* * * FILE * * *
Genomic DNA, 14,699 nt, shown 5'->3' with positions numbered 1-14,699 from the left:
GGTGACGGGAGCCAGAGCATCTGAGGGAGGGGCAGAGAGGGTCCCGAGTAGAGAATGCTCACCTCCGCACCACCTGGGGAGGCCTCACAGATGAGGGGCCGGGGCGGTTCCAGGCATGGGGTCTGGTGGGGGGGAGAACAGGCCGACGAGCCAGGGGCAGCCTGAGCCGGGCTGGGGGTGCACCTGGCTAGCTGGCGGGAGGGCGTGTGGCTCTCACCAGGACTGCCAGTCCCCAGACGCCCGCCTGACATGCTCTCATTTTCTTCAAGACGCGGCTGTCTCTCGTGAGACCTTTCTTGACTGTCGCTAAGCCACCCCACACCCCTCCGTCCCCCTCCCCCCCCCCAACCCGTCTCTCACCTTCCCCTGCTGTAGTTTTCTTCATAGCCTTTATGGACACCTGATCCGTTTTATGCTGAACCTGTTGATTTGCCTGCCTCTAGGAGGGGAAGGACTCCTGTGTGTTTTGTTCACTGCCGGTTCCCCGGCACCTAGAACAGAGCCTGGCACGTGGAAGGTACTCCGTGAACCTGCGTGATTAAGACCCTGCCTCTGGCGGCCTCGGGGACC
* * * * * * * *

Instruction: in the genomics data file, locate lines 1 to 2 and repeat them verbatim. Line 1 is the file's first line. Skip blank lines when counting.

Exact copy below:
Genomic DNA, 14,699 nt, shown 5'->3' with positions numbered 1-14,699 from the left:
GGTGACGGGAGCCAGAGCATCTGAGGGAGGGGCAGAGAGGGTCCCGAGTAGAGAATGCTCACCTCCGCACCACCTGGGGAGGCCTCACAGATGAGGGGCCGGGGCGGTTCCAGGCATGGGGTCTGGTGGGGGGGAGAACAGGCCGACGAGCCAGGGGCAGCCTGAGCCGGGCTGGGGGTGCACCTGGCTAGCTGGCGGGAGGGCGTGTGGCTCTCACCAGGACTGCCAGTCCCCAGACGCCCGCCTGACATGCTCTCATTTTCTTCAAGACGCGGCTGTCTCTCGTGAGACCTTTCTTGACTGTCGCTAAGCCACCCCACACCCCTCCGTCCCCCTCCCCCCCCCCAACCCGTCTCTCACCTTCCCCTGCTGTAGTTTTCTTCATAGCCTTTATGGACACCTGATCCGTTTTATGCTGAACCTGTTGATTTGCCTGCCTCTAGGAGGGGAAGGACTCCTGTGTGTTTTGTTCACTGCCGGTTCCCCGGCACCTAGAACAGAGCCTGGCACGTGGAAGGTACTCCGTGAACCTGCGTGATTAAGACCCTGCCTCTGGCGGCCTCGGGGACC